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A haiku is a 17-syllable poem, traditionally with a suggestion of the season, arranged in 3 lines of 5, 7 and 5 syllables, and balanced on a pause. It is perhaps the simplest form of poem, but also allows for a range and depth that I can see no end to.

There are many books on haiku, but to my mind, the best is by Clark Strand Seeds from a Birch Tree which shows how the simplicity of the haiku form can both be a spiritual path and a framework for seeing what is, as it is, with an immediacy that allows no pretension.

Clark makes a case that the form of 3 lines with their 5-7-5 syllables is not limiting, but paradoxically by having a strict form allows true freedom of expression. I have found this to be the case, and so my haiku follow the traditional 5-7-5 syllables, although strictly speaking in Japanese haiku the pattern is 5-7-5 'morae', where a 'mora' is not quite equivalent to the western concept of 'syllable'. But these haiku here are English haiku, not Japanese, so I follow Clark and use 5-7-5 western syllables.

To convey one's mood
In seventeen syllables
Is very diffic

(John Cooper Clarke)

My other departure from the Japanese tradition is that they are not all about the season, but about something important and relevant to me, which is often an experience in my meditation (sometimes such haiku which are not about a season are called 'senryu').

[In chronological order, most recent at the bottom]

Intricate lattice
Of branches in summer dawn;
Sunlight seeping through.

I woke up in my basement room during a retreat in Spokane, and saw the branches framed in the window.

Cathedral of trees,
Stark against pale winter sky;
Breaths float white in air.

Walking my dog in the winter through woods of leaveless trees, snow on the ground, both he and I would leave little mists of out-breaths in the crisp air.

Fragrant flowers bloom;
Smell, that least regarded sense,
Fills my room with joy.

Wondering why my office felt so different; then I realised that the usual beautiful looking flowers had been replaced by equally beautiful looking flowers, but which also had a scent.

High clouds with wispy tails,
Sign of strong winds up above;
Down here, all is still.

Pine tree sighing softly,
Its needles carpet the ground;
Here is the crows' home.

Muddy dirt puddle,
Meaning nothing to people,
Reflects the bright moon.

Dog growls, I walk on,
Hear him pursue - fear knots me;
Only windblown leaves.

In a park at night, an aggressive little dog was growling at me, and I walked on with cool, studied disdain. A few minutes later I heard him chasing me, his pattering paws scratching on the tarmac path, and I froze, not only with fear, but with the indignity of being so fearful of this small dog. After probably less than a second creating this whole dreadful narrative in my head, I realised that the noise was only dried leaves being blown and scraping along the path.

Hard floor, aching knees,
Desperate wait for ending bell.
It pings - sweet relief.

I wrote this at Wat Metta monastery, California. Funnily enough, soon afterwards I had something of a breakthrough, and stopped worrying about aching knees and ankles etc, and for the first time in 33 years of meditating, I find myself able to sit for an hour plus without the body complaining, or perhaps I should say, being able to ignore the complaints and find that they have no substance.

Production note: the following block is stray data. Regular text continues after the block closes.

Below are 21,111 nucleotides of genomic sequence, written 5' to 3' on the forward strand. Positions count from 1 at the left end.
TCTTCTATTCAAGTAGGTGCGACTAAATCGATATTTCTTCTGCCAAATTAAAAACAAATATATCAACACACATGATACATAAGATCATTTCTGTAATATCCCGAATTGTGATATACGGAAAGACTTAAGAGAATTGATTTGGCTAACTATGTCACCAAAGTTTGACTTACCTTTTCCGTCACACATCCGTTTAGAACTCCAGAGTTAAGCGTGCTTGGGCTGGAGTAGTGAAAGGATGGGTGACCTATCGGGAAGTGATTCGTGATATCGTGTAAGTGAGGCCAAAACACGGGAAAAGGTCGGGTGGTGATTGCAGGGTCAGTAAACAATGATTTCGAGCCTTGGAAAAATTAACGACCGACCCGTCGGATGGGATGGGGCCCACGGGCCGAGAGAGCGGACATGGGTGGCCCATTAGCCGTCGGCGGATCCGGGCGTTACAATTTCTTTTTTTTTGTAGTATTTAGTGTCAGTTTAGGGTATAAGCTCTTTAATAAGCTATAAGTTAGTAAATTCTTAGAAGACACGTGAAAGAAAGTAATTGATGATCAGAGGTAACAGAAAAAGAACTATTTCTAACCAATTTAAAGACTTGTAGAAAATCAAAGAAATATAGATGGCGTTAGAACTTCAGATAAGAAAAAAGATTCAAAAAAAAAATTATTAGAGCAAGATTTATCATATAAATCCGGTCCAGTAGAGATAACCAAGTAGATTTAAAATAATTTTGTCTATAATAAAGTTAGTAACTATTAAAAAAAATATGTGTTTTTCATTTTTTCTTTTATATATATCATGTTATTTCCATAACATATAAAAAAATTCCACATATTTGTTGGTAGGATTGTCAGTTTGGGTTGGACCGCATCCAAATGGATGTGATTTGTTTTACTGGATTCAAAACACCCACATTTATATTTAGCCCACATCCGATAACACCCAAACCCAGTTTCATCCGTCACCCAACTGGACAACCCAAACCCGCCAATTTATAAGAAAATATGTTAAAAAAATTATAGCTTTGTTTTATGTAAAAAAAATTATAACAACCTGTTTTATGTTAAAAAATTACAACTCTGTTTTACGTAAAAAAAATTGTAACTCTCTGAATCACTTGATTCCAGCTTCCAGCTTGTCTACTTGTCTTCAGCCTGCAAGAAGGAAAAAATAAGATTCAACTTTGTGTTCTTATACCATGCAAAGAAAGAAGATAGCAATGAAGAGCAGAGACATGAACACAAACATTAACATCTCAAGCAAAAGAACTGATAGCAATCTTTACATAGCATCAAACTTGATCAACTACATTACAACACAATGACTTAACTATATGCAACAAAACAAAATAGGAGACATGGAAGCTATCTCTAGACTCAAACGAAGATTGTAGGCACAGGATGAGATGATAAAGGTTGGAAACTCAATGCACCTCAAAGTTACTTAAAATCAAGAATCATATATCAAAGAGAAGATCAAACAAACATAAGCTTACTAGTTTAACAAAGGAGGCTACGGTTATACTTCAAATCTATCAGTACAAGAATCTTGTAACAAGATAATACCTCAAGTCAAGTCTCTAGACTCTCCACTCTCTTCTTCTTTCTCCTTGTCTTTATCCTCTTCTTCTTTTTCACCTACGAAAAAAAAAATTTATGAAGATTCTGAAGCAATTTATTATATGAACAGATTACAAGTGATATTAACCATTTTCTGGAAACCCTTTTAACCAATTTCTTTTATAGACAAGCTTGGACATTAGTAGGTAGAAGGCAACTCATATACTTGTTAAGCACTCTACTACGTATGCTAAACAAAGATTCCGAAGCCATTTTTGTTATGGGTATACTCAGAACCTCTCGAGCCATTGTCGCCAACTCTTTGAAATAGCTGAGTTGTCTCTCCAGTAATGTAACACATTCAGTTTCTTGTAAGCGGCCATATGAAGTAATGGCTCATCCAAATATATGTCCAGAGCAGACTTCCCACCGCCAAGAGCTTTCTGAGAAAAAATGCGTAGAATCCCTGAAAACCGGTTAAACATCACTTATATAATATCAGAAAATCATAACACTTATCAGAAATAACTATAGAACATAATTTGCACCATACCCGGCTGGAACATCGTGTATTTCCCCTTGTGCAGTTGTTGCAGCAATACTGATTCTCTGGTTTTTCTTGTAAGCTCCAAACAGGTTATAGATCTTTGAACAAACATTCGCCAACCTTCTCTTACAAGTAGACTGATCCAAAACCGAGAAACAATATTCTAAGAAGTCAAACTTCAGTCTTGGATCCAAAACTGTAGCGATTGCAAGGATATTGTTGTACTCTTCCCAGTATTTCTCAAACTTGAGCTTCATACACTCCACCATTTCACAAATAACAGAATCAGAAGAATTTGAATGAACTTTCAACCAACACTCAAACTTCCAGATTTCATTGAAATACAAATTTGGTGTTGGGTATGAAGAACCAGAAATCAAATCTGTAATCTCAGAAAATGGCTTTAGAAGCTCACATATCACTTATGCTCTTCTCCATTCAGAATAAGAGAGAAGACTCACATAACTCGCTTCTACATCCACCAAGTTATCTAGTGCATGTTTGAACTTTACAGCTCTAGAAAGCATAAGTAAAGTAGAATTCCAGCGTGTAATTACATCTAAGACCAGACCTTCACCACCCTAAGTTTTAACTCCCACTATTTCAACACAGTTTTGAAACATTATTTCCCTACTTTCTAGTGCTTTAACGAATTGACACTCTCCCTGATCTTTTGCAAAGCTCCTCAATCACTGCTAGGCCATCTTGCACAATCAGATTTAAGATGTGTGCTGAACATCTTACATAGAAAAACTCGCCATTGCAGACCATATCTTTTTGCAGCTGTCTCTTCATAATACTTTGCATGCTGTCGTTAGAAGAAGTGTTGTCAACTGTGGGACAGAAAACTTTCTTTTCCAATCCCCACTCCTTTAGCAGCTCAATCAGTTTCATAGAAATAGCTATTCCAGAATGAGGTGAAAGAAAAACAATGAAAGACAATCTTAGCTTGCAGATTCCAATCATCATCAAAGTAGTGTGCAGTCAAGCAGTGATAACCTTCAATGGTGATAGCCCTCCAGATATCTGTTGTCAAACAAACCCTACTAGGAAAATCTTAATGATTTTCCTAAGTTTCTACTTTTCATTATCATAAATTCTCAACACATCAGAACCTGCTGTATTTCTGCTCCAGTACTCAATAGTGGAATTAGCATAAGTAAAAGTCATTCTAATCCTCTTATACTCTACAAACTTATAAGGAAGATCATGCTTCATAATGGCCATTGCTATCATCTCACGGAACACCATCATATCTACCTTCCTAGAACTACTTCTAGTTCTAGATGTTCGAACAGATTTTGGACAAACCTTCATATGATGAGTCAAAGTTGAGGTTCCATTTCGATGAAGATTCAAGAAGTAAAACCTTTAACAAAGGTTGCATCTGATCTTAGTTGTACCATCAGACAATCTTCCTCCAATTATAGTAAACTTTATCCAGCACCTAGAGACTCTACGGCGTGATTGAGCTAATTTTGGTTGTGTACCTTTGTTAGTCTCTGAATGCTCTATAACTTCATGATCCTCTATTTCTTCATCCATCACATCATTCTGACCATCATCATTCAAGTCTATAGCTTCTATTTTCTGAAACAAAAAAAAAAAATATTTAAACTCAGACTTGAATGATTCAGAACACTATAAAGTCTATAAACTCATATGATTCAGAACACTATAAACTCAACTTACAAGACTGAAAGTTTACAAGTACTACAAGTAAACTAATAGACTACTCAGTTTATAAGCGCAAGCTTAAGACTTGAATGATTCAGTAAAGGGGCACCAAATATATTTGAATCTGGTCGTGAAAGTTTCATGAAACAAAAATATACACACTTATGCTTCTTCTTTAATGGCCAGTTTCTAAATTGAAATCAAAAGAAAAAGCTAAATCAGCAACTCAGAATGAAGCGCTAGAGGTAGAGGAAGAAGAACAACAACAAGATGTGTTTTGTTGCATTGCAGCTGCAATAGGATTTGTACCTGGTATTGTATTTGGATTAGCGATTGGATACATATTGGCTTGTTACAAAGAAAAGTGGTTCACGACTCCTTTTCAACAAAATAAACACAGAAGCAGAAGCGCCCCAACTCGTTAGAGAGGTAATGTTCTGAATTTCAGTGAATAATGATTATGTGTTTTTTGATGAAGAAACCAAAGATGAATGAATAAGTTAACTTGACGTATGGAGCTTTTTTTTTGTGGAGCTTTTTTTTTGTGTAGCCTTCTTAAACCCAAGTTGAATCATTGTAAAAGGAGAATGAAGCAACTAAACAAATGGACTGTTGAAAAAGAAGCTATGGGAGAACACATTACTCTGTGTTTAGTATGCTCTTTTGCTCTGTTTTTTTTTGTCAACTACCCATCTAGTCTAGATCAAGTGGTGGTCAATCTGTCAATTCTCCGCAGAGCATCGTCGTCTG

Strict religious rules
Oppress my meditation;
Dive deep to escape.

Again at Wat Metta monastery - a mixture of the Vinaya in all its detail (plus Thai protocol), and excellent instruction in meditation. I need to make a distinction between the two.

Flying tomorrow,
Passport missing - frantic search;
Didn't find it - ahhhh.

Aug 19 2003 - the day I was due to leave Boston for London. Lost my passport, thought the world had ended, stomach in knots. In the end, went to the British Consulate and got a temporary one very easily - no need for the panic at all!

Focused mind must thrive
Right in the middle of things;
Not push them away.

I was meditating in a room where the door did not quite close, and in the next room were a group of builders putting in a kitchen. At first I thought I could not meditate surrounded by all their noise; but after a while I found myself accepting the noise and distraction. And in accepting it, my inner focus felt healthy. I was neither swamped by the noise, nor did I focus on the noise as the dominant perception; I just accepted it as happening, neither welcoming it nor resenting it, and my mind remained steady and at ease, riding on the breath.

Breath and the body;
Each immersed in the other -
The path's foundation.

Spiritual seeker,
Trodden endless paths for years;
But where am I now?

Read the Tao Te Ching,
The words like a fine meshed net;
What's not caught is real.

Beloved Kuan Yin -
Truth, myth or superstition?
You are all, and none.

Kuan Yin (or Kuan Shih Yin, or Kannon) is the East Asian goddess of Compassion and Love. She belongs to no one religion. Taoists worship her as an immortal, Chinese Buddhists as a Bodhisattva, Shinto as a deity, and Pure Land as a guide to the Western Paradise.

She answers prayers for help in an interesting way - she works with what is, rather than changing things arbitrarily. By this, I mean she will help you get from where you are to where to want or need to be; but she will not just create your end result for you. She helps you take the steps you need, but will not make your journey on your behalf.

If I ever became religious, and wanted to pray to a higher power, I would pray to Kuan Yin.

Love is the still seed,
And the passionate living,
And the silent end.

I pause, catch my breath,
Drink my tea in the warm sun;
Each thing has its time.

No choice but to be,
Bathed in the stream of what is;
Just how to meet it.


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